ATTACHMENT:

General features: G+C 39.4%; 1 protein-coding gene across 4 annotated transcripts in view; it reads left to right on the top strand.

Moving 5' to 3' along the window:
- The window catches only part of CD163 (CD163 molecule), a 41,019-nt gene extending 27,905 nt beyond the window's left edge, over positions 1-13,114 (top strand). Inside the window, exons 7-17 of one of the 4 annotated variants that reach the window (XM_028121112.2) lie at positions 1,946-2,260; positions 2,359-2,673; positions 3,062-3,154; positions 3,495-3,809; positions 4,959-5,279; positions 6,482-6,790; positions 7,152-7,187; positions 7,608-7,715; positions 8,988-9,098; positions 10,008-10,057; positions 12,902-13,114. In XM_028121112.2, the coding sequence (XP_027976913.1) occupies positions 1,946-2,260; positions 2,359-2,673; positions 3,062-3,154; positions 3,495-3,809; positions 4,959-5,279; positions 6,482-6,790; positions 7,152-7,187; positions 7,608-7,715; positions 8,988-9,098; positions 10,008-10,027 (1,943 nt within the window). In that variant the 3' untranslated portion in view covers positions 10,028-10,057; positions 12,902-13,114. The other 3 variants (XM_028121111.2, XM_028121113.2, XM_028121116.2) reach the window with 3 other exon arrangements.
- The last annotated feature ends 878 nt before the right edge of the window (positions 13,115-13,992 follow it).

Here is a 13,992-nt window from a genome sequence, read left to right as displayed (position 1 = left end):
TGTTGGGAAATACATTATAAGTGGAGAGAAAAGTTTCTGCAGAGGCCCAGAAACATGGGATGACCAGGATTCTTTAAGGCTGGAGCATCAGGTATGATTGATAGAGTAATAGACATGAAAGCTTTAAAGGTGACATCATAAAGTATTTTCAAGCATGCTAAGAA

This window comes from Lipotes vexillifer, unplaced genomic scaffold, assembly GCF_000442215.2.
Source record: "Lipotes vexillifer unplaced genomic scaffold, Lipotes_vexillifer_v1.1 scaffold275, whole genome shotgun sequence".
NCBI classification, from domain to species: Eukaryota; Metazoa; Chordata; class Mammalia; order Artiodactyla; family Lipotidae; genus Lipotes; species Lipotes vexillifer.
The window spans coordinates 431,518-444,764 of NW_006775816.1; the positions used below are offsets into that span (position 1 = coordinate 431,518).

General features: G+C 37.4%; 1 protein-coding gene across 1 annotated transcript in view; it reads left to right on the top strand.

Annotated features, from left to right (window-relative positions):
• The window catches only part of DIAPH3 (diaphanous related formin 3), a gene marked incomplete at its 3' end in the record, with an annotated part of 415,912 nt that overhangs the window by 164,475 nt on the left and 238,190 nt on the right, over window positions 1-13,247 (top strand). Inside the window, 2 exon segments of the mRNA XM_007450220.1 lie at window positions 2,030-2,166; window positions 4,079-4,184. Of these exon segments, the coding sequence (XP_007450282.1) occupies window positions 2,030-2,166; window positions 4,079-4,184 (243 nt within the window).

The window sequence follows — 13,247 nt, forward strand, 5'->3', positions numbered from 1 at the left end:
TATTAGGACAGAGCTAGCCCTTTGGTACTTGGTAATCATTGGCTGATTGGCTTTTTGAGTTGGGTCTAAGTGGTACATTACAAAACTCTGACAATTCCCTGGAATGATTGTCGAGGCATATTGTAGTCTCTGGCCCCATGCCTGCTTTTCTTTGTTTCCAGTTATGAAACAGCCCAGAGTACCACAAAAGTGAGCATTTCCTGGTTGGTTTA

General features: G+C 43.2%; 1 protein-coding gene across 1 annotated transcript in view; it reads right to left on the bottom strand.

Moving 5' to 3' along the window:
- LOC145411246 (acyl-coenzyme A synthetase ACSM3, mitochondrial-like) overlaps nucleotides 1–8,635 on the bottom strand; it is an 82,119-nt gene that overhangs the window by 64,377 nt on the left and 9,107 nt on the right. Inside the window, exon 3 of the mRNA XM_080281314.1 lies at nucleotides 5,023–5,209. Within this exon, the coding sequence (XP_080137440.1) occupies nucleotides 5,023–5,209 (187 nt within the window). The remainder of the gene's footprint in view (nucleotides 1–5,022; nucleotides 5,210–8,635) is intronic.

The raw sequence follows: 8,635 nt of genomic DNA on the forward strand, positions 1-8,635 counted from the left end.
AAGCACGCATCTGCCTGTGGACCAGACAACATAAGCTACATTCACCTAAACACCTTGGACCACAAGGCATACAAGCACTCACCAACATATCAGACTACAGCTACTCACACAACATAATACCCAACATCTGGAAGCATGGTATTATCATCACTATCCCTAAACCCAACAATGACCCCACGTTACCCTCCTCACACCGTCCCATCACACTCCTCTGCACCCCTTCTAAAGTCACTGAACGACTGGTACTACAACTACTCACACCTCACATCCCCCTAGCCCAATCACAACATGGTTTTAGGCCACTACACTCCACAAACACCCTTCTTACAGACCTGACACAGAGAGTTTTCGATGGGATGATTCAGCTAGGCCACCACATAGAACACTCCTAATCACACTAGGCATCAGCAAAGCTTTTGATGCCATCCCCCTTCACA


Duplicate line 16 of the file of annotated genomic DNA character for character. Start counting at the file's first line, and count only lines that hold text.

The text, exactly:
General features: G+C 43.2%; 1 protein-coding gene across 1 annotated transcript in view; it reads right to left on the bottom strand.